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The use of non-traditional products.

post #1 of 5
Thread Starter 
In some recent posts I've mentioned the use of automotive products as an adjunct to tradional sharpening. I believe it's an important point of view.

While 99% of most knives are some form of metal, most people believe that you must use "knife products." For example, if you need paste then you must call Keith for chromium oxide. You need a stone, then call Ben. My Japanese doctor sent his kitchen knives directly to Japan simply because they were Japanese knives.

(Assuming he didn't like my work, we have skilled togishi craftsmen here--right in Madison, Wisconsin.)

And because knives are metal, we should seek out superior products whenever available.

Case in point, I often mention 'glaziers glass' for polishing mounts. Clearly, a 'glazier' is the craftsman who makes glass, but what makes this type superior?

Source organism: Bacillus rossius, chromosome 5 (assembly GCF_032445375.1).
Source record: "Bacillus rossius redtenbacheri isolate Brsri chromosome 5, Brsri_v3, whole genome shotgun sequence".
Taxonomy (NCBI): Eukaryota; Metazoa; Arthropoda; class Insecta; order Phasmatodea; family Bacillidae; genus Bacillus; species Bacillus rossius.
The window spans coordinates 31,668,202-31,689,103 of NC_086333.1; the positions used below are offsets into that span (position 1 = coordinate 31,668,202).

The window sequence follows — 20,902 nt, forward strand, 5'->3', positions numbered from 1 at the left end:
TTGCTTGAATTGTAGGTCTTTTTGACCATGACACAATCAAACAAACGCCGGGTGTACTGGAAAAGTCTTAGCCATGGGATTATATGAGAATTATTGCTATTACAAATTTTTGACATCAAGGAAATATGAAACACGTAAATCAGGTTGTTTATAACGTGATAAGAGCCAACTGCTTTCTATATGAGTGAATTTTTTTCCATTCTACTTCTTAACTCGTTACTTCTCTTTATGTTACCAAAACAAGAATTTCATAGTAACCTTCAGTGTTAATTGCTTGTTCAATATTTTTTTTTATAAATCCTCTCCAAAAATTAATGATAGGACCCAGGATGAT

Well, there was a need for very clear and pure class from the end of our Civil War to about 1901. (You history buffs jump in here, this history is murky, at best). With poor lamps and entry level parabolic reflectors, faster trains and lighthouses needed to throw as bright a light as possible. One idea was crystal clear glass. Ben Dale found a broken lamp at his glazier, and we have cannibalized this item for flawless mounts.

As reported, I believe Mothers Billet Paste is superior to chromium oxide. Not only is it a finer grit size, but it's cleaner and readily available at automotive stores. It is designed to clean wheel mags, polished aluminum and chrome. Those items need products with a very fine abrasive to clean--but not scratch--certain types of metal. This paste is perfect for a fine Japanese laminate knife.

The list goes on. BugSlide. Micro-fiber cloths. Windex. Painters Tape. Nevr-Dull.

I even found a little bottle marked "Holy Water" in a catholic catalog that is perfect for squirting water onto waterstones.